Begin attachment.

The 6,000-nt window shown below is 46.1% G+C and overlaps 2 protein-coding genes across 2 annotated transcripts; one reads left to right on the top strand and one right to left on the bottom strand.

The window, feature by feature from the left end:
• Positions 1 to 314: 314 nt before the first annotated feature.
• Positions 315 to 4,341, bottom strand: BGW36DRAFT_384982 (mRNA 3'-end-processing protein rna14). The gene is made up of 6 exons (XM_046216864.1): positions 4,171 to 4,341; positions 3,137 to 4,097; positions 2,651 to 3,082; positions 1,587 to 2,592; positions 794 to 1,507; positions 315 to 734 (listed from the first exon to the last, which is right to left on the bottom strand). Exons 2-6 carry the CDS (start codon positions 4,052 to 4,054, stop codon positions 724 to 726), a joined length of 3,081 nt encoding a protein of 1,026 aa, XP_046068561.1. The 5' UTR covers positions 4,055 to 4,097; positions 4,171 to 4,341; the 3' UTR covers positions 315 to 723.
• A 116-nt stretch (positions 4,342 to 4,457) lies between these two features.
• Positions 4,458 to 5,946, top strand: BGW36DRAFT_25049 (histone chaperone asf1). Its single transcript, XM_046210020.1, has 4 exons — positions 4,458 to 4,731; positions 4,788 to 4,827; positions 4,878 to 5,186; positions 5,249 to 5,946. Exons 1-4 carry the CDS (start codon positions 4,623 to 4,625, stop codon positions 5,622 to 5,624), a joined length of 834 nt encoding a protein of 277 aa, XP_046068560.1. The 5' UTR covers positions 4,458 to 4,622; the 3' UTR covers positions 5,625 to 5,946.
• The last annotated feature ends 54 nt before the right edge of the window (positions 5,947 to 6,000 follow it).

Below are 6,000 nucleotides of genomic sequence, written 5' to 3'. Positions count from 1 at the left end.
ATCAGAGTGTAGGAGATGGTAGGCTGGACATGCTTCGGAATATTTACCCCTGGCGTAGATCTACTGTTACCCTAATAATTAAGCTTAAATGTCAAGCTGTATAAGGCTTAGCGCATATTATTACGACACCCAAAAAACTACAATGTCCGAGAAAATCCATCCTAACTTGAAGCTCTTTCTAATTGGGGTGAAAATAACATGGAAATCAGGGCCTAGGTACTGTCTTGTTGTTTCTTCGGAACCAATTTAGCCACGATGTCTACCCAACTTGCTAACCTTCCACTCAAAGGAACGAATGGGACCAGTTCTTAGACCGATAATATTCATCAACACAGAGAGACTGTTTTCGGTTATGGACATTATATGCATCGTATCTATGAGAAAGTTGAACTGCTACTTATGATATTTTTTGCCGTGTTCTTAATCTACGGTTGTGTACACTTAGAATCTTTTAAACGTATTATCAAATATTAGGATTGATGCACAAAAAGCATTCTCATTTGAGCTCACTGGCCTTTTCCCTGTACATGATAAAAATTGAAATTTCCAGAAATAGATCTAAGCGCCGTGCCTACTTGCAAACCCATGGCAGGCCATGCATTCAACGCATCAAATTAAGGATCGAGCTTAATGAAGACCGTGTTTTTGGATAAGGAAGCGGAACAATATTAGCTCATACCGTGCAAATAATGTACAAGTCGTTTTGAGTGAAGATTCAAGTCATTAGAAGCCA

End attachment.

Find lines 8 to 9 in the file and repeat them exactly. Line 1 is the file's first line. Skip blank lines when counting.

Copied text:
Below are 6,000 nucleotides of genomic sequence, written 5' to 3'. Positions count from 1 at the left end.
ATCAGAGTGTAGGAGATGGTAGGCTGGACATGCTTCGGAATATTTACCCCTGGCGTAGATCTACTGTTACCCTAATAATTAAGCTTAAATGTCAAGCTGTATAAGGCTTAGCGCATATTATTACGACACCCAAAAAACTACAATGTCCGAGAAAATCCATCCTAACTTGAAGCTCTTTCTAATTGGGGTGAAAATAACATGGAAATCAGGGCCTAGGTACTGTCTTGTTGTTTCTTCGGAACCAATTTAGCCACGATGTCTACCCAACTTGCTAACCTTCCACTCAAAGGAACGAATGGGACCAGTTCTTAGACCGATAATATTCATCAACACAGAGAGACTGTTTTCGGTTATGGACATTATATGCATCGTATCTATGAGAAAGTTGAACTGCTACTTATGATATTTTTTGCCGTGTTCTTAATCTACGGTTGTGTACACTTAGAATCTTTTAAACGTATTATCAAATATTAGGATTGATGCACAAAAAGCATTCTCATTTGAGCTCACTGGCCTTTTCCCTGTACATGATAAAAATTGAAATTTCCAGAAATAGATCTAAGCGCCGTGCCTACTTGCAAACCCATGGCAGGCCATGCATTCAACGCATCAAATTAAGGATCGAGCTTAATGAAGACCGTGTTTTTGGATAAGGAAGCGGAACAATATTAGCTCATACCGTGCAAATAATGTACAAGTCGTTTTGAGTGAAGATTCAAGTCATTAGAAGCCA